By Adam R. Burrus
Mechanic’s liens provide vendors and laborers with an important way of protecting themselves from the danger of not being paid. However, if the liens are not created correctly that protection can be lost.
Kansas law allows an entity providing improvements on real property a mechanic’s lien for the amount of the labor, equipment, materials, or supplies furnished, plus transportation costs. Under K.S.A. § 60-1101, the lien claimant must have had a contract with the owner of the real property or the owner’s representative. The statute further provides that a mechanic’s lien will have priority over all other liens which arise after the mechanic’s lien is created. However, Kansas case law is abundantly clear that in order to hold a valid mechanic’s lien, lien claimants have the burden of bringing themselves into compliance within the provisions of the law.
To comply with the mechanic’s lien statutes, a claimant must file and record a valid lien statement. A valid lien statement must include four items: 1) the name of the owner of the real property; 2) the name and address of the lien claimant; 3) a description of the real property upon which the mechanic’s lien is claimed; and 4) a reasonably itemized statement which includes the amount of the claim. K.S.A. § 60-1102(a). While the first three requirements are fairly straightforward, what qualifies as a “reasonably itemized statement” is more subjective, and has given rise to litigation.
In Kopp’s Rug Co, Inc. v. Talbot, 5 Kan. App. 2d 565, 571 (1980), the court examined the meaning of the word “reasonably” in the lien statute and concluded: “Reasonable would seem to require a well-balanced statement, one that is not extreme, i.e., one that is neither excessive nor insufficient in detail; a statement that is fair and sufficient to inform the landowner of the claim and to enable the landowner to ascertain whether the work was completed and whether the charge therefor is fair.”
The issue arose again in Scott v. Strickland, 10 Kan. App. 2d 14 (1984), a case in which the lien claimant attached photocopied invoices to its lien statement. The landowners in Scott argued that the poor quality of the photocopied invoices prevented them from ascertaining whether the materials were actually provided by the lien claimant and whether the amounts charged were fair. The court admitted that the specific description and charges for items were of poor quality; however, the statement was found to be sufficient because the materials used for the project could be determined and the total of each invoice could be read.
While attaching invoices may satisfy the “reasonably itemized” requirement, merely attaching the contract with the landowner is likely insufficient, particularly if the contract does not indicate how the lien claimant calculated the amount due. In Huber Co. v. DeSouza, 32 Kan. App. 2d 614, 616 (1986), the court held that this deficiency was not cured simply because the lien claimant had provided the landowner with itemized billings outside of the lien statement, because “[t]he lien statement’s validity must be ascertained from its four corners.” In other words, an invalid lien statement cannot be saved by reliance upon extraneous supporting documents.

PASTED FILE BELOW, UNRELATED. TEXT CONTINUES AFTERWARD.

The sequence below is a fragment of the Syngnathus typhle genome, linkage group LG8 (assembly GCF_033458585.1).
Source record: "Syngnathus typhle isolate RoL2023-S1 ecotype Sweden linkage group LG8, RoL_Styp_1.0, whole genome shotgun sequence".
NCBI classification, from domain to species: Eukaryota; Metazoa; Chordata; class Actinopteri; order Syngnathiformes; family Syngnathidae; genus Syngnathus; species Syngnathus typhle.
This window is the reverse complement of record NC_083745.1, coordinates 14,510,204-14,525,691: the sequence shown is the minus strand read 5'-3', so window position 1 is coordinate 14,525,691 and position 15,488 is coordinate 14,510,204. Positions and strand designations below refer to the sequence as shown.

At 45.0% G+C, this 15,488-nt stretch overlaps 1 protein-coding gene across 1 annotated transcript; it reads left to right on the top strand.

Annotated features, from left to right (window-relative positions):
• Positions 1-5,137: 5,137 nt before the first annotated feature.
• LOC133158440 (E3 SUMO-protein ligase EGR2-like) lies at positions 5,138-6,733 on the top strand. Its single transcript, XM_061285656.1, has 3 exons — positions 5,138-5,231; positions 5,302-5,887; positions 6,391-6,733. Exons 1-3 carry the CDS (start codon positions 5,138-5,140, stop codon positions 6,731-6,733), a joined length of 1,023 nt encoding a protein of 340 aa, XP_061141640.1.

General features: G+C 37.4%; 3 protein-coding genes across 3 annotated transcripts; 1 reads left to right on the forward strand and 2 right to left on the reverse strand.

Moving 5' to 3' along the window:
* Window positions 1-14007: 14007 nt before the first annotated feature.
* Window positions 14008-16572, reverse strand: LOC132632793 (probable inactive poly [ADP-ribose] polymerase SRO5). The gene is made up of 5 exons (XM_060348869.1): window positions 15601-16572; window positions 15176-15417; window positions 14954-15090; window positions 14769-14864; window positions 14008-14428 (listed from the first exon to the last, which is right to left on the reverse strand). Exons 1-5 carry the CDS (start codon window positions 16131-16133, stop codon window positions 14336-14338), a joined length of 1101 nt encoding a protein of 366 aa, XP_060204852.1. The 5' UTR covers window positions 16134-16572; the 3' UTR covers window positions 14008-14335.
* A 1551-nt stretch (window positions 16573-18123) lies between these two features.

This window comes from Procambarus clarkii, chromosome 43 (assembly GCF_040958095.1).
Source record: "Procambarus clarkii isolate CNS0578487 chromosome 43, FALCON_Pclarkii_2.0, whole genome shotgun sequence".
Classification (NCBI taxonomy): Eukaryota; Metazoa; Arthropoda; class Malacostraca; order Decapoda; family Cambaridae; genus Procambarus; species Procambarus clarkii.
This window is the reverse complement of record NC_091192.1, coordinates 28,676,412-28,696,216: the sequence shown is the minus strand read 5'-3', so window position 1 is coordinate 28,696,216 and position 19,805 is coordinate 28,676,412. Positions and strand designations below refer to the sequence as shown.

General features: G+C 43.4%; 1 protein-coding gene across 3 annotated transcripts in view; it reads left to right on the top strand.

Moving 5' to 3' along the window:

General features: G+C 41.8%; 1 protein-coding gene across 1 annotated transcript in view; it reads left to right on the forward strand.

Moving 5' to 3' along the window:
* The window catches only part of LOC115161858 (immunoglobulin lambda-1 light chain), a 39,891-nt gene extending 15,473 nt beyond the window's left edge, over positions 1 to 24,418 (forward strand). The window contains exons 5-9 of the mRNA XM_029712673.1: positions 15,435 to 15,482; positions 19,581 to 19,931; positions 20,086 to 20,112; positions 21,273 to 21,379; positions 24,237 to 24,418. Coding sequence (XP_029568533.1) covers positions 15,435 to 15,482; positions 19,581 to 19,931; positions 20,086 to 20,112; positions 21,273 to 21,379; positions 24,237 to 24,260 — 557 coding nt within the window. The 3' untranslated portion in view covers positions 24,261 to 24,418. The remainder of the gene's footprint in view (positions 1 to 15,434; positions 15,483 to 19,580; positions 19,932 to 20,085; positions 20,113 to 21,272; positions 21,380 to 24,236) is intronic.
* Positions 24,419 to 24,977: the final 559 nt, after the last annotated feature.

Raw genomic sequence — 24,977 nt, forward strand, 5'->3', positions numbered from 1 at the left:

The requirement of a reasonably itemized statement typically benefits the landowner; however, other stakeholders may also have the right to challenge the sufficiency of the statement. A recent decision issued by the United States Bankruptcy Court for the District of Kansas held that competing lienholders have standing to challenge the sufficiency of an itemized statement. InRIM Development, LLC v. KS Dept. of Transportaton, Case No. 10-10132 (Bankr. D. Kan. Mar. 31, 2011), the mechanic’s lien claimant argued that two other creditors holding mortgages on the subject real property could not challenge the sufficiency of the claimant’s itemized statement when the landowner itself had admitted the statement was sufficient. Further, the claimant argued it was irrelevant that the statement did not inform the mortgagees of the labor and materials provided on the real property, because the statement needed to only inform the landowner. In rejecting these arguments, Judge Robert E. Nugent noted that “Competing lienholders have a monetary interest in determining the validity and enforceability of liens claimed to be senior in priority to theirs and, accordingly, have standing to challenge the sufficiency of a lien statement.”
The receipt of payment can hinge on the adequacy of lien statements. In light of the fact that these statements are open to challenge from a variety of interested parties, it is even more important that they be done correctly. Legal counsel should be consulted as to any questions or uncertainty that may arise in the preparation of these statements.